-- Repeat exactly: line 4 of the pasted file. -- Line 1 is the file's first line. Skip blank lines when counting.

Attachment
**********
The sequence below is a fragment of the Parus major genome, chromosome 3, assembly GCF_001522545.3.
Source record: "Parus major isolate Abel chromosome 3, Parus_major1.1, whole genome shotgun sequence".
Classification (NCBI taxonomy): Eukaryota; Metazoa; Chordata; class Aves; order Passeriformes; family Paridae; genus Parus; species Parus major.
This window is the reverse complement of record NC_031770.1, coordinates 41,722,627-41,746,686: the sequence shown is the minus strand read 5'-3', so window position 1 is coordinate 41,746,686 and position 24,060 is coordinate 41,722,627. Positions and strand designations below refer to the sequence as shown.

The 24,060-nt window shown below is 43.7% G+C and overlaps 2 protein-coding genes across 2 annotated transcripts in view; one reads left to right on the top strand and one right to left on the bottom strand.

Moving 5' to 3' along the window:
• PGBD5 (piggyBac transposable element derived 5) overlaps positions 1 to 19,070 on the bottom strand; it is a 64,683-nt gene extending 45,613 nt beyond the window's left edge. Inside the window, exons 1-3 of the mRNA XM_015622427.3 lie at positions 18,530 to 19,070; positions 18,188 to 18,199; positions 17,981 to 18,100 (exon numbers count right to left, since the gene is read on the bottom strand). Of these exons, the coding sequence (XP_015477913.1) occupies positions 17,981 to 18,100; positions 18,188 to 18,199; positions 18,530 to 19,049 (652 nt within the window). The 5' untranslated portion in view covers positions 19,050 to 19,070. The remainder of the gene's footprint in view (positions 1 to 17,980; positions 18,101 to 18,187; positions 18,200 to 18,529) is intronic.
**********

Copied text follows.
This window is the reverse complement of record NC_031770.1, coordinates 41,722,627-41,746,686: the sequence shown is the minus strand read 5'-3', so window position 1 is coordinate 41,746,686 and position 24,060 is coordinate 41,722,627. Positions and strand designations below refer to the sequence as shown.